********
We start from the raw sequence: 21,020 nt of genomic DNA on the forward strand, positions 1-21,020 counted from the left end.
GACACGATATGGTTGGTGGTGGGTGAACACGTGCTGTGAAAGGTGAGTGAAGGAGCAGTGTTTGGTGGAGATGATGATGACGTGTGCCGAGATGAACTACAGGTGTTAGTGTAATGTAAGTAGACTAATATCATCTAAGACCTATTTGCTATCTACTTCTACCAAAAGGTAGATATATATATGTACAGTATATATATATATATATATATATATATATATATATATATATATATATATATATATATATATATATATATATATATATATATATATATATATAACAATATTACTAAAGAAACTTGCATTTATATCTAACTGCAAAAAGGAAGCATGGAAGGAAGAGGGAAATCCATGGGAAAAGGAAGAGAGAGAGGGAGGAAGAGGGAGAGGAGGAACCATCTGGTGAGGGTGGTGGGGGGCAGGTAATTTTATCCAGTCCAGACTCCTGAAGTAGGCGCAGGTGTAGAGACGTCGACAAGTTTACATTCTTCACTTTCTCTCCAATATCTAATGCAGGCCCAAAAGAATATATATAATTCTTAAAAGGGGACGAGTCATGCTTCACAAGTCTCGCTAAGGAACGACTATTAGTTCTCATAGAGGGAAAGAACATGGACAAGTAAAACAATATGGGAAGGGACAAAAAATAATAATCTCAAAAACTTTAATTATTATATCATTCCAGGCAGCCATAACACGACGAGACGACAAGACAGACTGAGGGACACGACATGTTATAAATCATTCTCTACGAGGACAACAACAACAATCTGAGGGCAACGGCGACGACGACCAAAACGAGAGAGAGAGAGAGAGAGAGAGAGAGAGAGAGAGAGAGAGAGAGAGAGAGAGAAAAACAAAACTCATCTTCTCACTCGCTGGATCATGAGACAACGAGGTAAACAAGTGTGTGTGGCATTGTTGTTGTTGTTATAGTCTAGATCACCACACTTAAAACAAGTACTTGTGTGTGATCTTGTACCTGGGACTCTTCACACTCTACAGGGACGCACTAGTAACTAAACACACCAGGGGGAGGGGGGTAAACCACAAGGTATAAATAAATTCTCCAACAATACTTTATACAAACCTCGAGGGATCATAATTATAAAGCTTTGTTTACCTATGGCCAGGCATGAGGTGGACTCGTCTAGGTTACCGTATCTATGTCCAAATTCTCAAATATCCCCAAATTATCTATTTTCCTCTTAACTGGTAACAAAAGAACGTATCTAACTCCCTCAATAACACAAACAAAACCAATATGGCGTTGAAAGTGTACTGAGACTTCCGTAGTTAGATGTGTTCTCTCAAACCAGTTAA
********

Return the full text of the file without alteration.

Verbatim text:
We start from the raw sequence: 21,020 nt of genomic DNA on the forward strand, positions 1-21,020 counted from the left end.
GACACGATATGGTTGGTGGTGGGTGAACACGTGCTGTGAAAGGTGAGTGAAGGAGCAGTGTTTGGTGGAGATGATGATGACGTGTGCCGAGATGAACTACAGGTGTTAGTGTAATGTAAGTAGACTAATATCATCTAAGACCTATTTGCTATCTACTTCTACCAAAAGGTAGATATATATATGTACAGTATATATATATATATATATATATATATATATATATATATATATATATATATATATATATATATATATATATATATATATATATATATATATAACAATATTACTAAAGAAACTTGCATTTATATCTAACTGCAAAAAGGAAGCATGGAAGGAAGAGGGAAATCCATGGGAAAAGGAAGAGAGAGAGGGAGGAAGAGGGAGAGGAGGAACCATCTGGTGAGGGTGGTGGGGGGCAGGTAATTTTATCCAGTCCAGACTCCTGAAGTAGGCGCAGGTGTAGAGACGTCGACAAGTTTACATTCTTCACTTTCTCTCCAATATCTAATGCAGGCCCAAAAGAATATATATAATTCTTAAAAGGGGACGAGTCATGCTTCACAAGTCTCGCTAAGGAACGACTATTAGTTCTCATAGAGGGAAAGAACATGGACAAGTAAAACAATATGGGAAGGGACAAAAAATAATAATCTCAAAAACTTTAATTATTATATCATTCCAGGCAGCCATAACACGACGAGACGACAAGACAGACTGAGGGACACGACATGTTATAAATCATTCTCTACGAGGACAACAACAACAATCTGAGGGCAACGGCGACGACGACCAAAACGAGAGAGAGAGAGAGAGAGAGAGAGAGAGAGAGAGAGAGAGAGAGAGAGAGAGAAAAACAAAACTCATCTTCTCACTCGCTGGATCATGAGACAACGAGGTAAACAAGTGTGTGTGGCATTGTTGTTGTTGTTATAGTCTAGATCACCACACTTAAAACAAGTACTTGTGTGTGATCTTGTACCTGGGACTCTTCACACTCTACAGGGACGCACTAGTAACTAAACACACCAGGGGGAGGGGGGTAAACCACAAGGTATAAATAAATTCTCCAACAATACTTTATACAAACCTCGAGGGATCATAATTATAAAGCTTTGTTTACCTATGGCCAGGCATGAGGTGGACTCGTCTAGGTTACCGTATCTATGTCCAAATTCTCAAATATCCCCAAATTATCTATTTTCCTCTTAACTGGTAACAAAAGAACGTATCTAACTCCCTCAATAACACAAACAAAACCAATATGGCGTTGAAAGTGTACTGAGACTTCCGTAGTTAGATGTGTTCTCTCAAACCAGTTAA